"The capital of the business consists of the value of the goodwill of the partnership and the value of the partnership business in commissions which has been worked up by the industry of the two partners."

Defendants maintain the brothers intended to increase the capital of the partnership as the goodwill increased. Because this increased capital and goodwill are not included in any other section of the agreement, defendants contend they must be included in calculating the value of a deceased partner's interest under article XII, or article VI is rendered meaningless. Plaintiffs, on the other hand, assert that article VI fixed the capital of the partnership on June 2, 1943, at the value of commissions and goodwill generated prior to that date. In reducing the partnership agreement to writing, plaintiffs contend it became necessary to state the partnership capital.

Defendants again ignore the fact that article VI was drafted into the original agreement. Under that agreement, a partner could purchase a deceased partner's interest for a fixed sum. Capital or goodwill, therefore, could not be included in article XII until the 1965 amendment. Following defendants' argument, capital increased with the value of goodwill between 1943 and 1965 for no reason because it was not included in any other section of the agreement. Under defendants' interpretation, article VI was meaningless until 1965. We reject defendants' interpretation because it is presumed parties do not insert meaningless words and phrases into contracts. In re Estate of Savage (1979), 73 Ill. App.3d 656, 659, 392 N.E.2d 263, 266.

Finally, defendants argue the $10,000 represents a fixed sum for the value of goodwill only. They maintain the phrase "accounts of said deceased partner" refers to the partner's share of the partnership capital. The partnership ledger sheets, however, could not show the firm's capital as payable to a deceased partner. Capital is partnership property, and thus it belongs to the partnership, not the individual partners. (People v. Zangain (1921), 301 Ill. 299, 304, 133 N.E. 783, 785.) A partner's interest in the partnership is his share of the profits and surplus. (Ill. Rev. Stat. 1981, ch. 106 1/2, par. 26.) Capital, therefore, is payable only to the partnership, not to the individual partners.

• 1 The partnership agreement is not ambiguous. Article XII refers to accounts of the deceased partner with the partnership and not to partnership accounts. Although evidence extraneous to the agreement is necessary to determine the value of these accounts, the agreement clearly refers to accounts of a partner's individual business interests. Defendants are in effect asking for the payment of $10,000 plus one-half of the value of the partnership. To determine the value of the partnership, they desire an accounting of the partnership assets. Yet the second paragraph of article XII states the survivor is relieved of any obligation to account for the partnership assets. Rather, the partners intended the surviving partner to purchase the deceased's partnership interest for a flat sum of $10,000.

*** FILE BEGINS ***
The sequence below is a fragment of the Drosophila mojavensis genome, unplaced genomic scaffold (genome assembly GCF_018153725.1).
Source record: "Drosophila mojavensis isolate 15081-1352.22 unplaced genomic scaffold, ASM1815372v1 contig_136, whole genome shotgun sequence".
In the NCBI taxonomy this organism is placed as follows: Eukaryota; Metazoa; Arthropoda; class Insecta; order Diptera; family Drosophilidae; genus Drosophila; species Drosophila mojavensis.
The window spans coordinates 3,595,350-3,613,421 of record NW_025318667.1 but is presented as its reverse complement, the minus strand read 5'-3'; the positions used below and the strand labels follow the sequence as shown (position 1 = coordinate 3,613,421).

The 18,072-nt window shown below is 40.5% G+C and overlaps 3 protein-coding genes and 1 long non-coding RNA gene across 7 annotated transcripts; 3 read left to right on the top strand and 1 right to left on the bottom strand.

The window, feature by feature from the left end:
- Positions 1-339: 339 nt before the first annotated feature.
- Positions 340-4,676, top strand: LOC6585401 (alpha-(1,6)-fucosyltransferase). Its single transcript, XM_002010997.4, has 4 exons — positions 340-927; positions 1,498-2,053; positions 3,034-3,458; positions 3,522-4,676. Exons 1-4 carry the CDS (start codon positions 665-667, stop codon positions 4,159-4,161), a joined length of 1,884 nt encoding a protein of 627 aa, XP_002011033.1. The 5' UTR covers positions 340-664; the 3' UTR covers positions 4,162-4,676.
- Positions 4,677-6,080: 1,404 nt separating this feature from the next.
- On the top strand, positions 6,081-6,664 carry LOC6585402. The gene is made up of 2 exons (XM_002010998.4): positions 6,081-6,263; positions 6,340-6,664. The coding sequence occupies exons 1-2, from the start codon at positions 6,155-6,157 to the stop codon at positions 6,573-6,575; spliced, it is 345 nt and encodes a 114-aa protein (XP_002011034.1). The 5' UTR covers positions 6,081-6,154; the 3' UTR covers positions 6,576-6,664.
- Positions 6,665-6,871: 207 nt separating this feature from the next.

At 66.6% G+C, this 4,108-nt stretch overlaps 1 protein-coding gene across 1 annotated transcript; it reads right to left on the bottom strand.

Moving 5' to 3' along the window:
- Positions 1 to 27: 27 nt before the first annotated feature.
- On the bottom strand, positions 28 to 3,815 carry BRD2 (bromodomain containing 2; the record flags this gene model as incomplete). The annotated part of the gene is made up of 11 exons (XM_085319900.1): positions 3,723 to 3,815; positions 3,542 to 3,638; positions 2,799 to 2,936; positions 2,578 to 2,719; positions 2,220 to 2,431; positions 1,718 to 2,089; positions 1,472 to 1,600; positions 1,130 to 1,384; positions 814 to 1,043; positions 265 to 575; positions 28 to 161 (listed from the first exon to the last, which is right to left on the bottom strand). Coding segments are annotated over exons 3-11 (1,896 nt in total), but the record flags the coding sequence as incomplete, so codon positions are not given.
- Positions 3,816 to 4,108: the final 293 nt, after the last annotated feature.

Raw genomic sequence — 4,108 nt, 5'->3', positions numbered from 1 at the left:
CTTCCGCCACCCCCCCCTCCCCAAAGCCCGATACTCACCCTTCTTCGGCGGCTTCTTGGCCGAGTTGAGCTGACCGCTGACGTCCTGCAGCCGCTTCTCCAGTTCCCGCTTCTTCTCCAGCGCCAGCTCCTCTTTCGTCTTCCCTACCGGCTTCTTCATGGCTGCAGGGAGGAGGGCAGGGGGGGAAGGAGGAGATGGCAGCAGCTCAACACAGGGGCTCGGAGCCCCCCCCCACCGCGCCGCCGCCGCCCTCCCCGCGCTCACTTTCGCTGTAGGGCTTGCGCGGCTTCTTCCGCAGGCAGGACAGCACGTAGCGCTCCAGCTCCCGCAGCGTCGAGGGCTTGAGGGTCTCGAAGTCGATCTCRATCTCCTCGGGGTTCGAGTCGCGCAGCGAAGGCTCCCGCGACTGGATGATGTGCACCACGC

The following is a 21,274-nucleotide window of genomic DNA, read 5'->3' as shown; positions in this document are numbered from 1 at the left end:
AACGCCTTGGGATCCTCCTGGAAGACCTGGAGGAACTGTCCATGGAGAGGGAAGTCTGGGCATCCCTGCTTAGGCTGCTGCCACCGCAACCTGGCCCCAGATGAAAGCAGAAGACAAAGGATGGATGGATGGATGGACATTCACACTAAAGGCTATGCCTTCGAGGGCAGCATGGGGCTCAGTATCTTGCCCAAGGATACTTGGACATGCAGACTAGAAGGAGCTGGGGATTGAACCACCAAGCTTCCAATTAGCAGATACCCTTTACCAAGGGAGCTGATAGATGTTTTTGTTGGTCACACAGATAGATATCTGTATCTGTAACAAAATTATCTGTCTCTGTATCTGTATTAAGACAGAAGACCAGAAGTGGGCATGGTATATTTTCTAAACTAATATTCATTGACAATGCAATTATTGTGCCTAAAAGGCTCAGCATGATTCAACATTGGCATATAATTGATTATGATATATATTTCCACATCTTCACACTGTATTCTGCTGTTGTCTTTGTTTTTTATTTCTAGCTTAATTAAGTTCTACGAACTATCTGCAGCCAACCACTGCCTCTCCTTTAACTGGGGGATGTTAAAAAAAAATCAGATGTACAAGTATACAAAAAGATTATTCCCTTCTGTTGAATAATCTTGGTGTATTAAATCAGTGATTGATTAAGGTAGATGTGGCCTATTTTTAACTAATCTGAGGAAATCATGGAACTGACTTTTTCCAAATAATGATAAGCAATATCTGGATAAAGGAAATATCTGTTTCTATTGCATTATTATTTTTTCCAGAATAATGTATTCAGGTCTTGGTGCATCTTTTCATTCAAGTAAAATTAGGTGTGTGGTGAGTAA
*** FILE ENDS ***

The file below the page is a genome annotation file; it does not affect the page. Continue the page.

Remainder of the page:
• 2 Defendants concede their jury demand was not timely filed. When not timely filed, the party waives a jury. (Ill. Rev. Stat. 1981, ch. 110, par. 2-1105.) In order to obtain an extension of time in which to file a jury demand, a good cause for failure to comply with the statute must be shown. (Ill. Rev. Stat. 1981, ch. 110, par. 2-1007; 87 Ill.2d R. 183.) The absence of prejudice or inconvenience alone does not establish good cause. (Greene v. City of Chicago (1978), 73 Ill.2d 100, 107, 382 N.E.2d 1205, 1209.) The moving party must assert an independent ground for allowance of the late jury demand. (Kren v. Payne (1980), 81 Ill. App.3d 283, 285, 401 N.E.2d 19, 21.) Once the party has established good cause, the decision of whether to allow a late jury demand is left to the sound discretion of the trial court. Hernandez v. Power Construction Co. (1978), 73 Ill.2d 90, 97, 382 N.E.2d 1201, 1204.

Defendants asserted no independent ground for allowance of the late jury demand. Instead, the trial court noted there had been a change in counsel. This change in counsel, however, had occurred prior to the filing of defendants' original petition. The court also doubted anyone had realized the scope of the dispute when the petition had originally been filed. Apparently, however, defendants recognized the scope 32 days later when they filed their jury demand. Misapprehension of facts and mistake, as well as lack of diligence, does not amount to good cause for failure to comply with this statute (Kren v. Payne (1980), 81 Ill. App.3d 283, 286, 401 N.E.2d 19, 22), nor does inadvertence of counsel. (Greene v. City of Chicago (1978), 73 Ill.2d 100, 108, 382 N.E.2d 1205, 1209.) The trial court abused its discretion in granting the untimely filed jury demand without a showing of good cause.

For the foregoing reasons, the order of the trial court granting in part plaintiffs' petition and motion for summary judgment is affirmed. The order refusing to strike the jury demand is reversed, and the cause is remanded to the trial court.

Affirmed in part, reversed in part, and remanded.

MILLS, P.J., and WEBBER, J., concur.

19840509